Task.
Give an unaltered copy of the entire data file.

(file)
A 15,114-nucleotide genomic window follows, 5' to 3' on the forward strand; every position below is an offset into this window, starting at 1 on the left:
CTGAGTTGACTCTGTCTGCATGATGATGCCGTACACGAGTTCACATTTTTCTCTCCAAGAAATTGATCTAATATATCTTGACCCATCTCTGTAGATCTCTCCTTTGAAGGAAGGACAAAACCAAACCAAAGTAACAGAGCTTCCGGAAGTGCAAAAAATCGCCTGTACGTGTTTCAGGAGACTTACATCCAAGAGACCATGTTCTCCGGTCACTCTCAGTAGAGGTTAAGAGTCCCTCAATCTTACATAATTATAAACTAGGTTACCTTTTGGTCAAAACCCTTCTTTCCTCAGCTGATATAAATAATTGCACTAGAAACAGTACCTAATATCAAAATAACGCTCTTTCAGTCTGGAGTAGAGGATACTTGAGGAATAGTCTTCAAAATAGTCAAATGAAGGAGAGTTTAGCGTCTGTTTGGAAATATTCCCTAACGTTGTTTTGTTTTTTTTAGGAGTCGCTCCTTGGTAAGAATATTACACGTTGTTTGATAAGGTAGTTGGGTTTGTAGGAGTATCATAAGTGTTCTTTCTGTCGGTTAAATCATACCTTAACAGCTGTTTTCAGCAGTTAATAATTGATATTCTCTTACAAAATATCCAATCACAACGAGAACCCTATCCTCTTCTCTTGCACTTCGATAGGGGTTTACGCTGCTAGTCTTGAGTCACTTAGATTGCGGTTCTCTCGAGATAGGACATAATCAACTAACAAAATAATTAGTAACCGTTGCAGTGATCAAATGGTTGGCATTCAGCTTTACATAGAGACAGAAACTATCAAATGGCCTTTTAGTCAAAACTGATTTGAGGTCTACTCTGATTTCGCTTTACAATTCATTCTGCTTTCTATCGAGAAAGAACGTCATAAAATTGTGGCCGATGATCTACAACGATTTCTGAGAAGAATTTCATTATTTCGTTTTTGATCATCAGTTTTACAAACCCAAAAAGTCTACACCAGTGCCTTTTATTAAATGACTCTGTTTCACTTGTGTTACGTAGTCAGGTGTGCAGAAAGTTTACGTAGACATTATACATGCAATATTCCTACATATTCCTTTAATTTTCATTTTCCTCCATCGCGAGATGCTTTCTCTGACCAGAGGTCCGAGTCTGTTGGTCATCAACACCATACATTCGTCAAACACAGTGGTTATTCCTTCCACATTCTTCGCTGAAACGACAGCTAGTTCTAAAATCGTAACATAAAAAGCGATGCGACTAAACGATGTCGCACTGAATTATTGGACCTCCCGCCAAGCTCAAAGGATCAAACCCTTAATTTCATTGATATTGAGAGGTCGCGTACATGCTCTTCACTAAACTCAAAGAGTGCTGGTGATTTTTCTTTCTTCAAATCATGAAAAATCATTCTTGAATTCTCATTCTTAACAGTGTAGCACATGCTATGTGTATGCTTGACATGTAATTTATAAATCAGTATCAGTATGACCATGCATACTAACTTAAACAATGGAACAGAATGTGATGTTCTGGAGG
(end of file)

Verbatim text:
A 15,114-nucleotide genomic window follows, 5' to 3' on the forward strand; every position below is an offset into this window, starting at 1 on the left:
CTGAGTTGACTCTGTCTGCATGATGATGCCGTACACGAGTTCACATTTTTCTCTCCAAGAAATTGATCTAATATATCTTGACCCATCTCTGTAGATCTCTCCTTTGAAGGAAGGACAAAACCAAACCAAAGTAACAGAGCTTCCGGAAGTGCAAAAAATCGCCTGTACGTGTTTCAGGAGACTTACATCCAAGAGACCATGTTCTCCGGTCACTCTCAGTAGAGGTTAAGAGTCCCTCAATCTTACATAATTATAAACTAGGTTACCTTTTGGTCAAAACCCTTCTTTCCTCAGCTGATATAAATAATTGCACTAGAAACAGTACCTAATATCAAAATAACGCTCTTTCAGTCTGGAGTAGAGGATACTTGAGGAATAGTCTTCAAAATAGTCAAATGAAGGAGAGTTTAGCGTCTGTTTGGAAATATTCCCTAACGTTGTTTTGTTTTTTTTAGGAGTCGCTCCTTGGTAAGAATATTACACGTTGTTTGATAAGGTAGTTGGGTTTGTAGGAGTATCATAAGTGTTCTTTCTGTCGGTTAAATCATACCTTAACAGCTGTTTTCAGCAGTTAATAATTGATATTCTCTTACAAAATATCCAATCACAACGAGAACCCTATCCTCTTCTCTTGCACTTCGATAGGGGTTTACGCTGCTAGTCTTGAGTCACTTAGATTGCGGTTCTCTCGAGATAGGACATAATCAACTAACAAAATAATTAGTAACCGTTGCAGTGATCAAATGGTTGGCATTCAGCTTTACATAGAGACAGAAACTATCAAATGGCCTTTTAGTCAAAACTGATTTGAGGTCTACTCTGATTTCGCTTTACAATTCATTCTGCTTTCTATCGAGAAAGAACGTCATAAAATTGTGGCCGATGATCTACAACGATTTCTGAGAAGAATTTCATTATTTCGTTTTTGATCATCAGTTTTACAAACCCAAAAAGTCTACACCAGTGCCTTTTATTAAATGACTCTGTTTCACTTGTGTTACGTAGTCAGGTGTGCAGAAAGTTTACGTAGACATTATACATGCAATATTCCTACATATTCCTTTAATTTTCATTTTCCTCCATCGCGAGATGCTTTCTCTGACCAGAGGTCCGAGTCTGTTGGTCATCAACACCATACATTCGTCAAACACAGTGGTTATTCCTTCCACATTCTTCGCTGAAACGACAGCTAGTTCTAAAATCGTAACATAAAAAGCGATGCGACTAAACGATGTCGCACTGAATTATTGGACCTCCCGCCAAGCTCAAAGGATCAAACCCTTAATTTCATTGATATTGAGAGGTCGCGTACATGCTCTTCACTAAACTCAAAGAGTGCTGGTGATTTTTCTTTCTTCAAATCATGAAAAATCATTCTTGAATTCTCATTCTTAACAGTGTAGCACATGCTATGTGTATGCTTGACATGTAATTTATAAATCAGTATCAGTATGACCATGCATACTAACTTAAACAATGGAACAGAATGTGATGTTCTGGAGG